Samsung is making foldable screens cool again and I’m excited

Are foldable phones and tablets cool again? It will be up to Samsung, LG, TCL and the other device manufacturers.

But after seeing Samsung Flex Hybridwhich folds and slides, this week at CES 2023, I’m starting to feel excited again about the cutting edge technology that has yet to catch on in a serious way. While the concept model remained in the hands of a Samsung employee, I renewed my hope for the possibilities we have yet to explore with screens that can fold, bend, slide and roll.

Read more: Check out our live blog for CES 2023, must-see reveals, most futuristic technology and craziest gadgets.

As someone who has used a number of these early units from Samsung, Motorola, Oppo and others, I must admit been a little disillusioned with the appeal of collapsibles in recent years. The Flex Hybrid and other prototypes from Samsung’s Display division may have changed that.

There were sliding, folding, and even some devices that used multiple technologies, any of which could appear in the not-so-distant future. The Flex Hybrid is a foldable tablet that has an extra screen that can be pulled out, with the demo giving an example of watching a football match on the full tablet before pulling out the extra screen to see stats and other information.

Other prototype models, such as the Flex S, can be folded over several times, giving you a smartphone-sized screen when closed and a large tablet when open. This is something straight out of HBO’s Westworld.

Samsung Display Flex S prototypes

Samsung Display’s Flex S looks like a tablet screen straight out of HBO’s Westworld.

David Katzmaier/CNET

The new screens seem to bring life to the foldable era, which got off to a rocky start with one original Samsung Galaxy Fold which had well-documented problems in 2019. Subsequent models like the last one Z Flip 4 and Z Fold 4 have shown a lot of promise and panache, but none of them have caught on despite being pretty excellent devices – we’re talking about 1.1% of the global foldable smartphone market share, according to research firm IDC.

Still, the appeal of foldable devices among buyers is growing as prices gradually drop and improvements are made, and IDC expects shipments of foldable phones to reach 41.5 million units in 2026, up from 13.5 million units in 2022.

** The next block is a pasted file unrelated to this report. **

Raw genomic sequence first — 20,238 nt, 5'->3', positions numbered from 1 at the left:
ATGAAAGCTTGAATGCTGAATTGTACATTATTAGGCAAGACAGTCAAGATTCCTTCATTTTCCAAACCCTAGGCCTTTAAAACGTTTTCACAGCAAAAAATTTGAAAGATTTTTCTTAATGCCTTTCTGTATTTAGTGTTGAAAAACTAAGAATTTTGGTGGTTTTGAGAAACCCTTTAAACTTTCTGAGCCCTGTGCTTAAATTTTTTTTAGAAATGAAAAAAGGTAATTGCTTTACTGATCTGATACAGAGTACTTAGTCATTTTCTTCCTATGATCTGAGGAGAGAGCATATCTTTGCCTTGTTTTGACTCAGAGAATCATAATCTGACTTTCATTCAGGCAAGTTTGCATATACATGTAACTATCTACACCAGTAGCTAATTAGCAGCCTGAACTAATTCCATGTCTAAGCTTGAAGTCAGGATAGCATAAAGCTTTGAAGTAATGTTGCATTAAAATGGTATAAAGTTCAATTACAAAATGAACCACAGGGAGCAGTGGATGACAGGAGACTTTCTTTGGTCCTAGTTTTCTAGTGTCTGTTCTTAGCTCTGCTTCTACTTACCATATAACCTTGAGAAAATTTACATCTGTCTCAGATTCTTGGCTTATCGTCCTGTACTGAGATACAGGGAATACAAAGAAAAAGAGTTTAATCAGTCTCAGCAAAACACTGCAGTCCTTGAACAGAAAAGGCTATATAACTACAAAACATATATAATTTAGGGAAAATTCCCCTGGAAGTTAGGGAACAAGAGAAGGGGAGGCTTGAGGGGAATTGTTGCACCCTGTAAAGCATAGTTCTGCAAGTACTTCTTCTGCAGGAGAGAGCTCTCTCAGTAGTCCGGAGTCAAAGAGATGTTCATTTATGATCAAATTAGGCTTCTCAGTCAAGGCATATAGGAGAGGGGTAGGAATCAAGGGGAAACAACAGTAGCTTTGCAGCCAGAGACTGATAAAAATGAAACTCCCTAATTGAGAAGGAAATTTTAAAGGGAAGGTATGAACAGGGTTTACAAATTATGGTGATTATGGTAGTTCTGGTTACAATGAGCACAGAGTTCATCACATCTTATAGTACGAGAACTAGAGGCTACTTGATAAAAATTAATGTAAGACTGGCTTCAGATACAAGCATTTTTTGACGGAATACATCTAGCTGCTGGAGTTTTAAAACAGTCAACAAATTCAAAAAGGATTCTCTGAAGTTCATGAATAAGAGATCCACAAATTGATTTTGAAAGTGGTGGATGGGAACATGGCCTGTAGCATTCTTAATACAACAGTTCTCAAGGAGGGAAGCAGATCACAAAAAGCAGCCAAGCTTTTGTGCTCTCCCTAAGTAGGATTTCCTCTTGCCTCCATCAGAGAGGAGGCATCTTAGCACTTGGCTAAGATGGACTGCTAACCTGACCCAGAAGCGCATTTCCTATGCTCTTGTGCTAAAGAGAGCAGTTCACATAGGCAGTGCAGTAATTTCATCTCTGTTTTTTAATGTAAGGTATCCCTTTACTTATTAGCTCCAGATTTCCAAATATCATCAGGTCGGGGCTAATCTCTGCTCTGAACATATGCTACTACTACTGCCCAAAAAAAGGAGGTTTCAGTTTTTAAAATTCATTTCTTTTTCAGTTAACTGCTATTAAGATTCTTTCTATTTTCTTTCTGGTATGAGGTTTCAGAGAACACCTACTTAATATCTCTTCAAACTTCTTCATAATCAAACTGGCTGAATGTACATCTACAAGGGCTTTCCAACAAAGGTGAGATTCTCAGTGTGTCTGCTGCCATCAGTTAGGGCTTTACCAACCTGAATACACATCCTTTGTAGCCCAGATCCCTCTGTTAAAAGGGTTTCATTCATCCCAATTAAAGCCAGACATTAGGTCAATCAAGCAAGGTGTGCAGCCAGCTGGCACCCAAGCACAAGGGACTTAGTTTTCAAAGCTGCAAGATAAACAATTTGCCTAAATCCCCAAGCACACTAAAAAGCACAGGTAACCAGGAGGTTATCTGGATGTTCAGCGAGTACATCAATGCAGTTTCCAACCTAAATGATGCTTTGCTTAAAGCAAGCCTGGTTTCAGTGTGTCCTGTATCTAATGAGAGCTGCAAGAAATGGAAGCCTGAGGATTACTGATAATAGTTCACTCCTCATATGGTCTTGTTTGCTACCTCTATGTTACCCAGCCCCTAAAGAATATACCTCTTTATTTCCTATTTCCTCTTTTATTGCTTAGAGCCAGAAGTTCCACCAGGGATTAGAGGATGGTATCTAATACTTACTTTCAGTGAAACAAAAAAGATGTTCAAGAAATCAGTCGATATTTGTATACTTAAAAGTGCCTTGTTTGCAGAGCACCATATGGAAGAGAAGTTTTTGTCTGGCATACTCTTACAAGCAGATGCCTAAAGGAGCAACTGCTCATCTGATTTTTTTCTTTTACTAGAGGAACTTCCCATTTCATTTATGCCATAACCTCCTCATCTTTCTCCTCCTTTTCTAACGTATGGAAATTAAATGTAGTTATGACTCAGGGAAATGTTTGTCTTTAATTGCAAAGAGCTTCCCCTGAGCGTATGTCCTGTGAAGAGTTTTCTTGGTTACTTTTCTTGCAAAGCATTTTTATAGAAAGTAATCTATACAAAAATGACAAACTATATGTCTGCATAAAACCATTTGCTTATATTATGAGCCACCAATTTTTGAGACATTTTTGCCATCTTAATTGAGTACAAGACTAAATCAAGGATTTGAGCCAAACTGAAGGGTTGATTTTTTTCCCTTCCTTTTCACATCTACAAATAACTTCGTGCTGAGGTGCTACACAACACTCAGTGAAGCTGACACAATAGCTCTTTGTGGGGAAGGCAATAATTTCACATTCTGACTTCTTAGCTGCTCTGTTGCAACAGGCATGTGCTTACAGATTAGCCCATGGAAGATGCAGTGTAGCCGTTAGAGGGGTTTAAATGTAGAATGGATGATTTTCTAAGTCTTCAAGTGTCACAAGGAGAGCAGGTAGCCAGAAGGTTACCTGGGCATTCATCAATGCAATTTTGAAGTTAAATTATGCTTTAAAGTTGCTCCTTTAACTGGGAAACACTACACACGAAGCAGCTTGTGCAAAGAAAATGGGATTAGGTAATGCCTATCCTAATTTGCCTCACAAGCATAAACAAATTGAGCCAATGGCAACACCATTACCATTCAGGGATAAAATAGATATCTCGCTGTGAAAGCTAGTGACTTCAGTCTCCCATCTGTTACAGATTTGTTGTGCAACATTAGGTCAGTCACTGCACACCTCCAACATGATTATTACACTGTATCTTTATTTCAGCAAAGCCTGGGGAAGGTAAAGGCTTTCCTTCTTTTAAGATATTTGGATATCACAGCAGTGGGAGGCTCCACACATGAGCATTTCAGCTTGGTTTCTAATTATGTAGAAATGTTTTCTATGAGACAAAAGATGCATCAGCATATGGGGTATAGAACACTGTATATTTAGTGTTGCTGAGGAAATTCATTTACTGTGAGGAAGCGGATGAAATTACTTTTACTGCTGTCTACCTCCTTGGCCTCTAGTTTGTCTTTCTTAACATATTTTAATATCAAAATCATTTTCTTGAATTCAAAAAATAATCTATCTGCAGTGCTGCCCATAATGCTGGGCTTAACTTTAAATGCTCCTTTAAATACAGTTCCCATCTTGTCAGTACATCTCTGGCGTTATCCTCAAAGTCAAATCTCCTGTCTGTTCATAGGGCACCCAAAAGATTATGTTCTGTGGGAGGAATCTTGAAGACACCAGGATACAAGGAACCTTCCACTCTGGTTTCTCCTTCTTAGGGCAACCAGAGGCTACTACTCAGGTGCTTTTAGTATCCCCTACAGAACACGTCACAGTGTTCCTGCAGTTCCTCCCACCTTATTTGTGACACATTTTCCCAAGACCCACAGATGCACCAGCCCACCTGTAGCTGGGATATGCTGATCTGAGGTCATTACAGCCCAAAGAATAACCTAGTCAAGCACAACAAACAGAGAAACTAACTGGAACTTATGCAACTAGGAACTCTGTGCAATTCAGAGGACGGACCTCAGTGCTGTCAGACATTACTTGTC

Again, these prototypes are not intended to be finished products, but rather showcases of technology that the company has been working on. It is also developed by Samsung Display, which is a different part of Samsung than the Samsung Electronics unit that makes and sells phones, tablets, computers, TVs and other electronic devices (although the two also work together).

Samsung Display is one supplier, and their screens are found in a number of products not made by the South Korean tech giant. So while Samsung makes the screens, it’s very possible that another company could bring some of these to market.

“These are all prototypes, concept units, obviously,” says John Jacobs, vice president of sales and marketing at Samsung Display. “We are not going to go out and build millions [of these displays] until we have customers.” Jacobs hopes that those customers, from phone or PC companies to automakers looking for displays for their upcoming cars, will see the concepts and be inspired.

“That’s what we want to do here is help, if you will… enable creativity and imagination.”

The onus is on other companies to take these displays and build working products around them. While Samsung is demonstrating the technology at CES, it didn’t let media attendees pick up and use the prototypes on their own. Instead, the company had employees handling the demos.

But unlike so many products and concepts at CES, Samsung seems ready for these displays to take the next step toward becoming a real product. Jacobs actually doesn’t think we have to wait too long.

“I think [in] 2024, especially multiple devices, becomes much more of a possibility.”

A lot more work needs to be done by Samsung and others to get us there, but I can’t wait.

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